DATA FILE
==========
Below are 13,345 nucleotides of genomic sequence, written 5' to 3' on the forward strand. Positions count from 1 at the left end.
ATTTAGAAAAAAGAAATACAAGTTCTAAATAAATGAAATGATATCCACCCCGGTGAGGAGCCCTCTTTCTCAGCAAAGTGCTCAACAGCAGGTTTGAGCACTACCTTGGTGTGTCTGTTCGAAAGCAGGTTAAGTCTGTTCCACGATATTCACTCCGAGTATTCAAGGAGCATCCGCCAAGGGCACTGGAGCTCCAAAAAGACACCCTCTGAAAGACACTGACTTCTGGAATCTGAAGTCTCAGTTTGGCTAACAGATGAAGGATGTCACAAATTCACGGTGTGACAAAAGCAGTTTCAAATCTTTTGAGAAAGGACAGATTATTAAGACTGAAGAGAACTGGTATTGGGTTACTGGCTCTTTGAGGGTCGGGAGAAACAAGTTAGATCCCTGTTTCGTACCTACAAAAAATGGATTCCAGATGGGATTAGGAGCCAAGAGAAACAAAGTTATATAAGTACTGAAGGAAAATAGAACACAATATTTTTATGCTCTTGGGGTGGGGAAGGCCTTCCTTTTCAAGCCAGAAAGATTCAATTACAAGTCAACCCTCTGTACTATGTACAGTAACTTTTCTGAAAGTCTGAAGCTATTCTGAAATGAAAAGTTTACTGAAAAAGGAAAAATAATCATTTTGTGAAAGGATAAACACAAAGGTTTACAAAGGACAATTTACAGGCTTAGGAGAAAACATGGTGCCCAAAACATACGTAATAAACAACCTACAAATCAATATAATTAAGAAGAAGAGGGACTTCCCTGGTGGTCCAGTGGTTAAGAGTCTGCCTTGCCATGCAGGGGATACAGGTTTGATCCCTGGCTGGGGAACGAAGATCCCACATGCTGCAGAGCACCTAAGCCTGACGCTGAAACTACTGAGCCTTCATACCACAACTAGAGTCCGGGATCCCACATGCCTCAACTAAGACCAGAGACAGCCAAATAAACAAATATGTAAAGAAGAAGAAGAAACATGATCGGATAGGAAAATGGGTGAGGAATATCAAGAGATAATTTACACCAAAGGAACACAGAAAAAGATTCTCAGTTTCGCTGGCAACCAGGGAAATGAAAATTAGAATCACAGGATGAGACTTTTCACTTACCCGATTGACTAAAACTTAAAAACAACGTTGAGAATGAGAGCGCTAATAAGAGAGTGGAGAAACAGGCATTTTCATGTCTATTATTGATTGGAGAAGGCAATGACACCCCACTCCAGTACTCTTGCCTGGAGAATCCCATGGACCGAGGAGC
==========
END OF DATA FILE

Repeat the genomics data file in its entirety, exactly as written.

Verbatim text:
Below are 13,345 nucleotides of genomic sequence, written 5' to 3' on the forward strand. Positions count from 1 at the left end.
ATTTAGAAAAAAGAAATACAAGTTCTAAATAAATGAAATGATATCCACCCCGGTGAGGAGCCCTCTTTCTCAGCAAAGTGCTCAACAGCAGGTTTGAGCACTACCTTGGTGTGTCTGTTCGAAAGCAGGTTAAGTCTGTTCCACGATATTCACTCCGAGTATTCAAGGAGCATCCGCCAAGGGCACTGGAGCTCCAAAAAGACACCCTCTGAAAGACACTGACTTCTGGAATCTGAAGTCTCAGTTTGGCTAACAGATGAAGGATGTCACAAATTCACGGTGTGACAAAAGCAGTTTCAAATCTTTTGAGAAAGGACAGATTATTAAGACTGAAGAGAACTGGTATTGGGTTACTGGCTCTTTGAGGGTCGGGAGAAACAAGTTAGATCCCTGTTTCGTACCTACAAAAAATGGATTCCAGATGGGATTAGGAGCCAAGAGAAACAAAGTTATATAAGTACTGAAGGAAAATAGAACACAATATTTTTATGCTCTTGGGGTGGGGAAGGCCTTCCTTTTCAAGCCAGAAAGATTCAATTACAAGTCAACCCTCTGTACTATGTACAGTAACTTTTCTGAAAGTCTGAAGCTATTCTGAAATGAAAAGTTTACTGAAAAAGGAAAAATAATCATTTTGTGAAAGGATAAACACAAAGGTTTACAAAGGACAATTTACAGGCTTAGGAGAAAACATGGTGCCCAAAACATACGTAATAAACAACCTACAAATCAATATAATTAAGAAGAAGAGGGACTTCCCTGGTGGTCCAGTGGTTAAGAGTCTGCCTTGCCATGCAGGGGATACAGGTTTGATCCCTGGCTGGGGAACGAAGATCCCACATGCTGCAGAGCACCTAAGCCTGACGCTGAAACTACTGAGCCTTCATACCACAACTAGAGTCCGGGATCCCACATGCCTCAACTAAGACCAGAGACAGCCAAATAAACAAATATGTAAAGAAGAAGAAGAAACATGATCGGATAGGAAAATGGGTGAGGAATATCAAGAGATAATTTACACCAAAGGAACACAGAAAAAGATTCTCAGTTTCGCTGGCAACCAGGGAAATGAAAATTAGAATCACAGGATGAGACTTTTCACTTACCCGATTGACTAAAACTTAAAAACAACGTTGAGAATGAGAGCGCTAATAAGAGAGTGGAGAAACAGGCATTTTCATGTCTATTATTGATTGGAGAAGGCAATGACACCCCACTCCAGTACTCTTGCCTGGAGAATCCCATGGACCGAGGAGC